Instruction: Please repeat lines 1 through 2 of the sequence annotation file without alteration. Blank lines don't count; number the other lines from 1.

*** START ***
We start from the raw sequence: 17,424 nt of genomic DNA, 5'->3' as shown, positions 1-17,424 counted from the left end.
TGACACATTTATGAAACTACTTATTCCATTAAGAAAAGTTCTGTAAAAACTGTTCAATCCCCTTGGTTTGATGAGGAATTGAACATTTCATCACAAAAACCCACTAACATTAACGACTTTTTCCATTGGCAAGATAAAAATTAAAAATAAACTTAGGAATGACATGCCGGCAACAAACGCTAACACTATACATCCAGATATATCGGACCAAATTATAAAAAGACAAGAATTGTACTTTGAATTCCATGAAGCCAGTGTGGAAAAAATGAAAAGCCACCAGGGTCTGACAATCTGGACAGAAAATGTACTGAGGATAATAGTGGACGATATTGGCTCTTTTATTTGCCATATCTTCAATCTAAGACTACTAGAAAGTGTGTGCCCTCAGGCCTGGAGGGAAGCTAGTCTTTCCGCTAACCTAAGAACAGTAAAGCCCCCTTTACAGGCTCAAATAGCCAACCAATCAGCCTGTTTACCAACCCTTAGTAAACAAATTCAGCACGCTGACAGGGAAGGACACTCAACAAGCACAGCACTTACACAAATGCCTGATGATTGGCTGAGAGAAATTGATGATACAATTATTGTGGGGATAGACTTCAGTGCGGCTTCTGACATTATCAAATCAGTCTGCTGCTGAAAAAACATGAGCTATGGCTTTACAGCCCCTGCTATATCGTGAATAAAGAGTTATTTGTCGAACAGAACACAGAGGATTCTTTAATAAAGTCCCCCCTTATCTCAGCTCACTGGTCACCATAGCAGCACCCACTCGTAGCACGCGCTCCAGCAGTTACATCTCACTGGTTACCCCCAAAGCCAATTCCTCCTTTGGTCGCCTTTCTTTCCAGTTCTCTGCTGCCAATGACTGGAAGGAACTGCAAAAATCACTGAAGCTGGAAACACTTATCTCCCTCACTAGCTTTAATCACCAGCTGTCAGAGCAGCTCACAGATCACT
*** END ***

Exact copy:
We start from the raw sequence: 17,424 nt of genomic DNA, 5'->3' as shown, positions 1-17,424 counted from the left end.
TGACACATTTATGAAACTACTTATTCCATTAAGAAAAGTTCTGTAAAAACTGTTCAATCCCCTTGGTTTGATGAGGAATTGAACATTTCATCACAAAAACCCACTAACATTAACGACTTTTTCCATTGGCAAGATAAAAATTAAAAATAAACTTAGGAATGACATGCCGGCAACAAACGCTAACACTATACATCCAGATATATCGGACCAAATTATAAAAAGACAAGAATTGTACTTTGAATTCCATGAAGCCAGTGTGGAAAAAATGAAAAGCCACCAGGGTCTGACAATCTGGACAGAAAATGTACTGAGGATAATAGTGGACGATATTGGCTCTTTTATTTGCCATATCTTCAATCTAAGACTACTAGAAAGTGTGTGCCCTCAGGCCTGGAGGGAAGCTAGTCTTTCCGCTAACCTAAGAACAGTAAAGCCCCCTTTACAGGCTCAAATAGCCAACCAATCAGCCTGTTTACCAACCCTTAGTAAACAAATTCAGCACGCTGACAGGGAAGGACACTCAACAAGCACAGCACTTACACAAATGCCTGATGATTGGCTGAGAGAAATTGATGATACAATTATTGTGGGGATAGACTTCAGTGCGGCTTCTGACATTATCAAATCAGTCTGCTGCTGAAAAAACATGAGCTATGGCTTTACAGCCCCTGCTATATCGTGAATAAAGAGTTATTTGTCGAACAGAACACAGAGGATTCTTTAATAAAGTCCCCCCTTATCTCAGCTCACTGGTCACCATAGCAGCACCCACTCGTAGCACGCGCTCCAGCAGTTACATCTCACTGGTTACCCCCAAAGCCAATTCCTCCTTTGGTCGCCTTTCTTTCCAGTTCTCTGCTGCCAATGACTGGAAGGAACTGCAAAAATCACTGAAGCTGGAAACACTTATCTCCCTCACTAGCTTTAATCACCAGCTGTCAGAGCAGCTCACAGATCACT